On low speed, alternate adding the dry ingredients and the sour cream, adding the flour in four parts and the sour cream in three, beginning and ending with the flour and scraping the bowl as needed.
Spoon 2 generous cups of the batter into prepared pan. Smooth with the back of a soup spoon, spreading the batter to the side of the pan first and then to the center. Sprinkle about 1/2 cup of the filling evenly over the batter. Cover the fillinf with about 2 cups of the batter, dropping dollups around the pan and smoothing with the spoon to sides of the pan and then to the center. Don't lift the spoon while smoothing or you will disturb the filling. Sprinkle another 1/2 cup of filling over the batter and cover with 2 more cups of batter. Layer on the remaining filling and then the remaining batter for four layers of batter and three layers of filling.
Insert a table knife 1" from the side of the pan straight into the batter going almost to the bottom. Run the knife around the pan two times, without lifting the knife blade, and spacing the circles about 1" apart. This distributes the filling but still keeps it clearly defined. Smooth the top of the batter with the back of the soup spoon.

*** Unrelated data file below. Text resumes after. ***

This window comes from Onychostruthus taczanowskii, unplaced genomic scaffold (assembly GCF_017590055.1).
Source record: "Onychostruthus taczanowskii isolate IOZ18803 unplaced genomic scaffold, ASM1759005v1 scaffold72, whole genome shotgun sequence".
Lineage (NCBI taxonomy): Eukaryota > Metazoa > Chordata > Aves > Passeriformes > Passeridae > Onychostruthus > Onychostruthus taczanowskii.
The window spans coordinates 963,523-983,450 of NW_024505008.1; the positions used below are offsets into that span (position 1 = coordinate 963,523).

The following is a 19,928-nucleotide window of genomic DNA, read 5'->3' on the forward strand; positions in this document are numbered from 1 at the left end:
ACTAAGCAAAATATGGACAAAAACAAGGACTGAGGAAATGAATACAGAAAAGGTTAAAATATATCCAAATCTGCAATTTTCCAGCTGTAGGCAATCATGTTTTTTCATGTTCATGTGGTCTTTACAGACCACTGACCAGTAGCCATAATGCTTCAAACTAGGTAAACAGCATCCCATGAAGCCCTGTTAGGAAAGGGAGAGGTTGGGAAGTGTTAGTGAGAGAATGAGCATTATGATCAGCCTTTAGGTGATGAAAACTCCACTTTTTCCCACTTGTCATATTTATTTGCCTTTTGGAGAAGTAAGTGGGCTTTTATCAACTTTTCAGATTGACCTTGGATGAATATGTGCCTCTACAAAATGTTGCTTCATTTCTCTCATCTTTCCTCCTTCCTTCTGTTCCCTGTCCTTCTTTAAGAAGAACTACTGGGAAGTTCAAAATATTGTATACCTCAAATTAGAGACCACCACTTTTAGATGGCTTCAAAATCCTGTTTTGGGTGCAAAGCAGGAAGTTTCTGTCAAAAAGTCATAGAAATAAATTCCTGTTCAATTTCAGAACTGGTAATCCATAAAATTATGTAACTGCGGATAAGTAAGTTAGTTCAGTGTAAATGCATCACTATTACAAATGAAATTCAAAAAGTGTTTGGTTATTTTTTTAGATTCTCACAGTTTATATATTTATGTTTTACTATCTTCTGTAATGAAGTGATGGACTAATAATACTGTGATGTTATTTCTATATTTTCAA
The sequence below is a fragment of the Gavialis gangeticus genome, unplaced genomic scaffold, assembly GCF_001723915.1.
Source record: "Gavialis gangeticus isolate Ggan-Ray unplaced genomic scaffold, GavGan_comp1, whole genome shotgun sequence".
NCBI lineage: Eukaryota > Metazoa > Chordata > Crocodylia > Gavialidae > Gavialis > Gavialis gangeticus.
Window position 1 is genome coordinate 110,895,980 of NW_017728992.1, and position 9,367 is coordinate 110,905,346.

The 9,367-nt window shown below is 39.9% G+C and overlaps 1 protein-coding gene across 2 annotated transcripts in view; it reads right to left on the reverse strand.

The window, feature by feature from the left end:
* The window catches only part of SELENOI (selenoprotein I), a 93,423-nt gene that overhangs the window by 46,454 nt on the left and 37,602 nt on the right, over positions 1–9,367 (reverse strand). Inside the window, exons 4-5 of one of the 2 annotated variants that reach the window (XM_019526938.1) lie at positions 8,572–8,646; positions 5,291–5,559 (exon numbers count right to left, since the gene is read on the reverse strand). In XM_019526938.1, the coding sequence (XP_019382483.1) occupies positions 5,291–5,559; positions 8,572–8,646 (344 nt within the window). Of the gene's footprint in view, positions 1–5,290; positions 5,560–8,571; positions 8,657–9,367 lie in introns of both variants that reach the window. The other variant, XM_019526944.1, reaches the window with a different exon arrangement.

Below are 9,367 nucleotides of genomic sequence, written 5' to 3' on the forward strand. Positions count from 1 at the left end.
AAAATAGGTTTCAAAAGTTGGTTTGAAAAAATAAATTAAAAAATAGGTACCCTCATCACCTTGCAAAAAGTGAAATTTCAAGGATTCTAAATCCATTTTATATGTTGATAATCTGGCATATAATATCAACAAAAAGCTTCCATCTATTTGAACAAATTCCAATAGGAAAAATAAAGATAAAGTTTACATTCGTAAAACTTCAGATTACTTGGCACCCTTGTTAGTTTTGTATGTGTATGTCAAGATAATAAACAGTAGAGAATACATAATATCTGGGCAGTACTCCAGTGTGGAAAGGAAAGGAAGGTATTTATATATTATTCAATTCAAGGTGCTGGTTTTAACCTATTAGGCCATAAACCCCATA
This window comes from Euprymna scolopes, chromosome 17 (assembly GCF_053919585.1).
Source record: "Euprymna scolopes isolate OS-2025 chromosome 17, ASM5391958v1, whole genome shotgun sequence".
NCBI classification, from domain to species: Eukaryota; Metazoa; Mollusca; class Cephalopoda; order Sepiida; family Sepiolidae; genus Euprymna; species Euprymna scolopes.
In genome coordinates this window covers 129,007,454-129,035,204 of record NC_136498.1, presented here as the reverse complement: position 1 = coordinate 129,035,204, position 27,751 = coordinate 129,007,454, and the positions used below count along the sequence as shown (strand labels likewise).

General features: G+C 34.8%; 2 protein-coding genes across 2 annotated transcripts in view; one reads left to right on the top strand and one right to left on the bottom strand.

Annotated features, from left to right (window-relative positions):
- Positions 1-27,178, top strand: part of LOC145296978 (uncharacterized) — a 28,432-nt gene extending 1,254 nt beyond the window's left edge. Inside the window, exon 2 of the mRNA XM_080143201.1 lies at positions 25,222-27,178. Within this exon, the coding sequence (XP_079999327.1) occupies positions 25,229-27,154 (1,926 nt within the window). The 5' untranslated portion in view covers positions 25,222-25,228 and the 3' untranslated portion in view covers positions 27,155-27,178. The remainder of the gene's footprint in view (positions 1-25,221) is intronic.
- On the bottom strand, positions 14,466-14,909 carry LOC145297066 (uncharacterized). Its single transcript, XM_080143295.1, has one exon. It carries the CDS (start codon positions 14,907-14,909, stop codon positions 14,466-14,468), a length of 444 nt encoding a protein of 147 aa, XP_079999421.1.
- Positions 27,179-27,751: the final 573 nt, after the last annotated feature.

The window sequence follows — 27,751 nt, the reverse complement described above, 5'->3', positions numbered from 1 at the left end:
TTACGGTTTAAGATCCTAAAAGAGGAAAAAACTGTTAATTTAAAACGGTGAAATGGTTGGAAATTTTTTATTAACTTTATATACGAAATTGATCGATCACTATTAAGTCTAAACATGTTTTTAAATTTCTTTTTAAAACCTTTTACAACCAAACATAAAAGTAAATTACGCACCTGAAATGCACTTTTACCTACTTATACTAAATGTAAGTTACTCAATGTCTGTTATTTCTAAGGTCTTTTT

Take a handful of the streusel and squeeze firmly to form a large mass. Break up the mass into smaller clumps, distributing the streusel evenly over the batter. Repeat with the remaining streusel. Press the streusel lightly into the surface of the batter.
Bake until the top of the cake is golden brown, the sides are beginning to pull away from the pan, and a wooden skewer inserted in to the center of the cake comes out clean, 70-75 minutes. Transfer to a wire rack and let cool for at least an hour before removing from pan.
Tasting Notes: I want to warn you that this is messy. I have been wiping up crumbs for days. Other than that it's very moist, not too heavy or overly sweet. Something to enjoy with your coffee. You migh even want to lie to your kids and tell them it's made from coffee so you can have it all to yourself.
Posted by krysta at 11:36 PM